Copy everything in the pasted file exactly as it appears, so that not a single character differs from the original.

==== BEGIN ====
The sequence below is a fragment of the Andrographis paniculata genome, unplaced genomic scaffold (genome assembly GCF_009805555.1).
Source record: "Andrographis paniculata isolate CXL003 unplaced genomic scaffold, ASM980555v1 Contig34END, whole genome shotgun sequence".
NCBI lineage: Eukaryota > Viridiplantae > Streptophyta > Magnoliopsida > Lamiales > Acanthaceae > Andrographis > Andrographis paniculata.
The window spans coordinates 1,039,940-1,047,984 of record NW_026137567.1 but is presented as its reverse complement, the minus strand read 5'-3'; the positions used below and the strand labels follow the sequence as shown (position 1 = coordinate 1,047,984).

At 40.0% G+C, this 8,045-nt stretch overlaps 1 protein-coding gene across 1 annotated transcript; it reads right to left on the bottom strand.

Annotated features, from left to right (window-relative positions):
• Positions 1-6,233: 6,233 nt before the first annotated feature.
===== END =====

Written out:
The sequence below is a fragment of the Andrographis paniculata genome, unplaced genomic scaffold (genome assembly GCF_009805555.1).
Source record: "Andrographis paniculata isolate CXL003 unplaced genomic scaffold, ASM980555v1 Contig34END, whole genome shotgun sequence".
NCBI lineage: Eukaryota > Viridiplantae > Streptophyta > Magnoliopsida > Lamiales > Acanthaceae > Andrographis > Andrographis paniculata.
The window spans coordinates 1,039,940-1,047,984 of record NW_026137567.1 but is presented as its reverse complement, the minus strand read 5'-3'; the positions used below and the strand labels follow the sequence as shown (position 1 = coordinate 1,047,984).

At 40.0% G+C, this 8,045-nt stretch overlaps 1 protein-coding gene across 1 annotated transcript; it reads right to left on the bottom strand.

Annotated features, from left to right (window-relative positions):
• Positions 1-6,233: 6,233 nt before the first annotated feature.